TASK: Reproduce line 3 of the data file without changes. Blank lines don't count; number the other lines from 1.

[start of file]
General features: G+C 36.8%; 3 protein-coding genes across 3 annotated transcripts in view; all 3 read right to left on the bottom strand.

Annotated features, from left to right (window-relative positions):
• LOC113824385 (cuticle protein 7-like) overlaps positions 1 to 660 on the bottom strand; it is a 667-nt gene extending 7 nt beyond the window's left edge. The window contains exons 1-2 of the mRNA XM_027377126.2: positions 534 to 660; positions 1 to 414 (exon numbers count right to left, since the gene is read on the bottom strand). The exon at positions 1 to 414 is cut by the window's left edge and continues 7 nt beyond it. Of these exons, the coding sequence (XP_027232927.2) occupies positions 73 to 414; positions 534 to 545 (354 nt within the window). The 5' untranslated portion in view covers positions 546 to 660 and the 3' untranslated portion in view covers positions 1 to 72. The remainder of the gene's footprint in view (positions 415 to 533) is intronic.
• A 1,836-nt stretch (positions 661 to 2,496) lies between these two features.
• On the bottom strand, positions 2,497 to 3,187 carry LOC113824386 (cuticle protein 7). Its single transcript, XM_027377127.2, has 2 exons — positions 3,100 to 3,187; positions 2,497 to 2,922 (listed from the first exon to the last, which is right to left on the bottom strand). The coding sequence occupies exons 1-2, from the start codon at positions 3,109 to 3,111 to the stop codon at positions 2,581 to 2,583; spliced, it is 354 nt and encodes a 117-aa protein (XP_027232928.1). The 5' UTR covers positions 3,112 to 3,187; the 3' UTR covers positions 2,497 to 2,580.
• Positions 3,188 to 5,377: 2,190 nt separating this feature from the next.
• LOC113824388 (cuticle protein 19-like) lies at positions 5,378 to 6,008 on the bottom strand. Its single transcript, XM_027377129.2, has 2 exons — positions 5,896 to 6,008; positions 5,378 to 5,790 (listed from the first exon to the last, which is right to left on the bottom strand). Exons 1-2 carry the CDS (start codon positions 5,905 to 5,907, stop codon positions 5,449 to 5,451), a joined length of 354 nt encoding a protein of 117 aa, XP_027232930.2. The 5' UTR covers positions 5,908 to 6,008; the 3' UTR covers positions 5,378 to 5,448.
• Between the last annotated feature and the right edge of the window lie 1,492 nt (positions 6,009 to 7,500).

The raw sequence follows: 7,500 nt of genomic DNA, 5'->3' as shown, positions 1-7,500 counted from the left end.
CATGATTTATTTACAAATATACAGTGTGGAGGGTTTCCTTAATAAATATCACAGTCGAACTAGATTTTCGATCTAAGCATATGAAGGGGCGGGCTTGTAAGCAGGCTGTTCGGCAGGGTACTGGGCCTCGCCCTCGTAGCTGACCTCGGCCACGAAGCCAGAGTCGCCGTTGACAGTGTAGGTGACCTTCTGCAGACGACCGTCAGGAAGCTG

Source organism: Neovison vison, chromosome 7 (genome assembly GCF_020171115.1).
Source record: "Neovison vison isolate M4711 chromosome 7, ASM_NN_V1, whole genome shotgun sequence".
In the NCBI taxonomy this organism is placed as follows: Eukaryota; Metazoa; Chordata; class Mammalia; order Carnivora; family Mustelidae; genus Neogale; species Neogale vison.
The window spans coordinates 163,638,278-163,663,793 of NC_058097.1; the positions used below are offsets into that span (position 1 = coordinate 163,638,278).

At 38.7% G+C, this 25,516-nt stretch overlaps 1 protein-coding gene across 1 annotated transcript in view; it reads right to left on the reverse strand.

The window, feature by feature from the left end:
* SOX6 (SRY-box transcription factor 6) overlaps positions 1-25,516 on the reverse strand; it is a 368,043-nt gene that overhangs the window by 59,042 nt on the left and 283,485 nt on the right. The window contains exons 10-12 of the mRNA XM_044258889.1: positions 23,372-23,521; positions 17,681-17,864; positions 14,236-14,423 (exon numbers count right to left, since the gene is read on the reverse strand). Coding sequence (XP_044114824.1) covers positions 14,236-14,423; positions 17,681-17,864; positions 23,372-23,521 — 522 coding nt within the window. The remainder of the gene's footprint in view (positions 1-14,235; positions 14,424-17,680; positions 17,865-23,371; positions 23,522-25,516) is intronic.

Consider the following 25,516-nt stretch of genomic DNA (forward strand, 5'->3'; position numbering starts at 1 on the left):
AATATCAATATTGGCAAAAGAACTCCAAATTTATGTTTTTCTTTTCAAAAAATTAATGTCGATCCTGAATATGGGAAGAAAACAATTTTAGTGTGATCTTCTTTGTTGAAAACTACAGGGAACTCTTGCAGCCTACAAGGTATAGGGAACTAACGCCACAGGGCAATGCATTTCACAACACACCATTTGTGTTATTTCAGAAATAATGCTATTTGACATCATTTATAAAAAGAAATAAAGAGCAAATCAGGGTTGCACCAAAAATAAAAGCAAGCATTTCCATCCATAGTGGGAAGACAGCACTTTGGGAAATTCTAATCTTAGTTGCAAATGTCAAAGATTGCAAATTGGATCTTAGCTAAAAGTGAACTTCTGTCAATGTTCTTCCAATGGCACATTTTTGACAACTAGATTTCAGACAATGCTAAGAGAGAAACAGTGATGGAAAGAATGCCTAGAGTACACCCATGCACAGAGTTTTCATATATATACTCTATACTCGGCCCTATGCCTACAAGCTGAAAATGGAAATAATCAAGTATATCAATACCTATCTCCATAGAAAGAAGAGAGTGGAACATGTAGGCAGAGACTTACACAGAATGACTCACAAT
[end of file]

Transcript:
• LOC113824385 (cuticle protein 7-like) overlaps positions 1 to 660 on the bottom strand; it is a 667-nt gene extending 7 nt beyond the window's left edge. The window contains exons 1-2 of the mRNA XM_027377126.2: positions 534 to 660; positions 1 to 414 (exon numbers count right to left, since the gene is read on the bottom strand). The exon at positions 1 to 414 is cut by the window's left edge and continues 7 nt beyond it. Of these exons, the coding sequence (XP_027232927.2) occupies positions 73 to 414; positions 534 to 545 (354 nt within the window). The 5' untranslated portion in view covers positions 546 to 660 and the 3' untranslated portion in view covers positions 1 to 72. The remainder of the gene's footprint in view (positions 415 to 533) is intronic.